A study has discovered that, contrary to popular belief, spending time in front of screens can be beneficial for children.
When it comes to kids’ screen time, focusing on how long and how they use devices may be less important, experts say.
Australian researchers analyzed more than 2,000 studies covering more than 2 million children to determine the pros and cons of screen time in children.
They found that when it comes to displays, it is more important to consider the type of content viewed rather than how long the content is viewed.
More screen time in general is linked to poorer learning outcomes, but a more “complicated” picture emerges when the type of screen time is taken into account, the researchers said.
THE CONTENT ITSELF TURNS OUT TO BE IMPORTANT
“We found that it is the nature of the interaction that matters,” researchers from the Australian Catholic University wrote in results published in Nature Human Behavior. “It is clear that digital platforms can serve good purposes with their content, such as improving educational outcomes.”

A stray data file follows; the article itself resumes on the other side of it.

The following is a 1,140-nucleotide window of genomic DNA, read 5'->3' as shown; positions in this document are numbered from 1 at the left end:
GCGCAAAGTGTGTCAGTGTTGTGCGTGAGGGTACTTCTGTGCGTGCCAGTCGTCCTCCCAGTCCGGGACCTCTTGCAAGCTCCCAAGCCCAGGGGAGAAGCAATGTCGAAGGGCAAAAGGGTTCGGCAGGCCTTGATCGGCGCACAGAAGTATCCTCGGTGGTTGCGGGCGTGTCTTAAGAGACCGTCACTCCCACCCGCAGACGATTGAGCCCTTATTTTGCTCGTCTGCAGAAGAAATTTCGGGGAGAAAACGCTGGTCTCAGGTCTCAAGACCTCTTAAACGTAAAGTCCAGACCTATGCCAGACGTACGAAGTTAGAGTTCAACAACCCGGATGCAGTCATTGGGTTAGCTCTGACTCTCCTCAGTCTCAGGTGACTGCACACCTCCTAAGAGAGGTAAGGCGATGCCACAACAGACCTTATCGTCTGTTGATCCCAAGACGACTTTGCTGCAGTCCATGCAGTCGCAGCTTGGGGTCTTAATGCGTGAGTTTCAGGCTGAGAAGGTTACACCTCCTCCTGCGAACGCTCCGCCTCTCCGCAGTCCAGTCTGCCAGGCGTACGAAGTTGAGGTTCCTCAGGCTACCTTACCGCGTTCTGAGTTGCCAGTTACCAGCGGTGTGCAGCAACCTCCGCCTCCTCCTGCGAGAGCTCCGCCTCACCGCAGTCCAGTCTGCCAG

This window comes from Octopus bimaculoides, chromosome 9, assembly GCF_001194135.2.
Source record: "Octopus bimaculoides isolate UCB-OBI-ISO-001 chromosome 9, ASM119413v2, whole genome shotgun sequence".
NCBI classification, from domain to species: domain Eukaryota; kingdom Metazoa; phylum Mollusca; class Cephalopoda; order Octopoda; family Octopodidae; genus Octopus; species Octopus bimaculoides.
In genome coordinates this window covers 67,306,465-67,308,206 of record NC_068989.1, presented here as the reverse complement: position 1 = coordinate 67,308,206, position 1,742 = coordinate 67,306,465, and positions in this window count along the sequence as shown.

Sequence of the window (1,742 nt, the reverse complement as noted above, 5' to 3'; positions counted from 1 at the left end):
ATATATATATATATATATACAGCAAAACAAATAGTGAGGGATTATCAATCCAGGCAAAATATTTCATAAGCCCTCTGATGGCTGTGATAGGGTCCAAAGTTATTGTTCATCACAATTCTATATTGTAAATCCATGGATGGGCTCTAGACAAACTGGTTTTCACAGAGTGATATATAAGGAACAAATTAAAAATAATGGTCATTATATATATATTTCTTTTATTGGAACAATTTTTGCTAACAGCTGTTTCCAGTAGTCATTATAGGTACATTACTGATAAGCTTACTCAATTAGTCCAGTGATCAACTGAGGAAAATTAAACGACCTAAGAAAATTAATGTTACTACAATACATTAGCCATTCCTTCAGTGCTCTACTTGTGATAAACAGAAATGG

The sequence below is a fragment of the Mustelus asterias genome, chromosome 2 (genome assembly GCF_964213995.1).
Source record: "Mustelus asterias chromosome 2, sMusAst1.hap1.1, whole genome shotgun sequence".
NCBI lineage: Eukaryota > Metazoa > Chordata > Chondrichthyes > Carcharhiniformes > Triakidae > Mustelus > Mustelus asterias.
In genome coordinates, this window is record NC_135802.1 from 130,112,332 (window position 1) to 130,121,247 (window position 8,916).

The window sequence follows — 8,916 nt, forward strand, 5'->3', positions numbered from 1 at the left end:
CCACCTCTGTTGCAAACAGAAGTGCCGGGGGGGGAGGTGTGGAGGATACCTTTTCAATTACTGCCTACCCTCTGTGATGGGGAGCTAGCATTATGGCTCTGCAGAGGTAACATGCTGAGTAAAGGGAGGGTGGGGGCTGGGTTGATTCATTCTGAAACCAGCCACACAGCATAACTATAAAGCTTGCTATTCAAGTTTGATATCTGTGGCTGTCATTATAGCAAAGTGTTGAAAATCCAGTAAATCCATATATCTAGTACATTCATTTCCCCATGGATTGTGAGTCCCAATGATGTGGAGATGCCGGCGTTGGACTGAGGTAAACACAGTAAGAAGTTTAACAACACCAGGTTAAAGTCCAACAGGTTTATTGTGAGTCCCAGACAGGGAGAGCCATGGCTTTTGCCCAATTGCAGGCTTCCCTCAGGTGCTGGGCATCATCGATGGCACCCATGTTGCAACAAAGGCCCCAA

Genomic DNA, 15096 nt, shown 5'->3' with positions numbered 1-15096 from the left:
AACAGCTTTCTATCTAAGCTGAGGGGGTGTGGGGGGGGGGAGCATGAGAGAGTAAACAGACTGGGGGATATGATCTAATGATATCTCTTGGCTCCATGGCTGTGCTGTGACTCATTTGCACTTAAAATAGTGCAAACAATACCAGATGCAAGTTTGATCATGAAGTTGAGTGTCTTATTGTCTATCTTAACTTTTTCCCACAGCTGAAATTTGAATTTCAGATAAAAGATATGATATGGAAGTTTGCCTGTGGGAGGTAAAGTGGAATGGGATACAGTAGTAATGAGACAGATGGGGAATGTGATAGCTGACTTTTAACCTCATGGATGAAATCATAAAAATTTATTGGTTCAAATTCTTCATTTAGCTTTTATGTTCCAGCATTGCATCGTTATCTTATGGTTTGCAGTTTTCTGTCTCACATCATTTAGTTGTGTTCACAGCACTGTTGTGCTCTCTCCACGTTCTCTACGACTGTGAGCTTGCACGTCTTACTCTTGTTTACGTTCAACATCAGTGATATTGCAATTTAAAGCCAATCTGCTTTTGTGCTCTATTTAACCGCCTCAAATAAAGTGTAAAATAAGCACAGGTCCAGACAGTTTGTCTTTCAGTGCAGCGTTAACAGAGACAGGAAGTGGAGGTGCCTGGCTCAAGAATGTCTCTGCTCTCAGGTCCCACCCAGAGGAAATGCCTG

“But digital platforms can also cause harm. Social media is a clear example of this. “We have consistently seen associations with detrimental outcomes such as depression and risk taking, and have found no meta-analyses showing benefit.” said.
Surveys show an average USAIt shows that young people spend 7.5 hours in front of the screen every day.
Researchers also found that children who watched television with their parents had increased literacy compared to those who stayed in front of a screen alone.
Researchers have suggested that watching television with parents may improve reading scores because parents often direct what the child watches, thus increasing the likelihood of watching an educational program.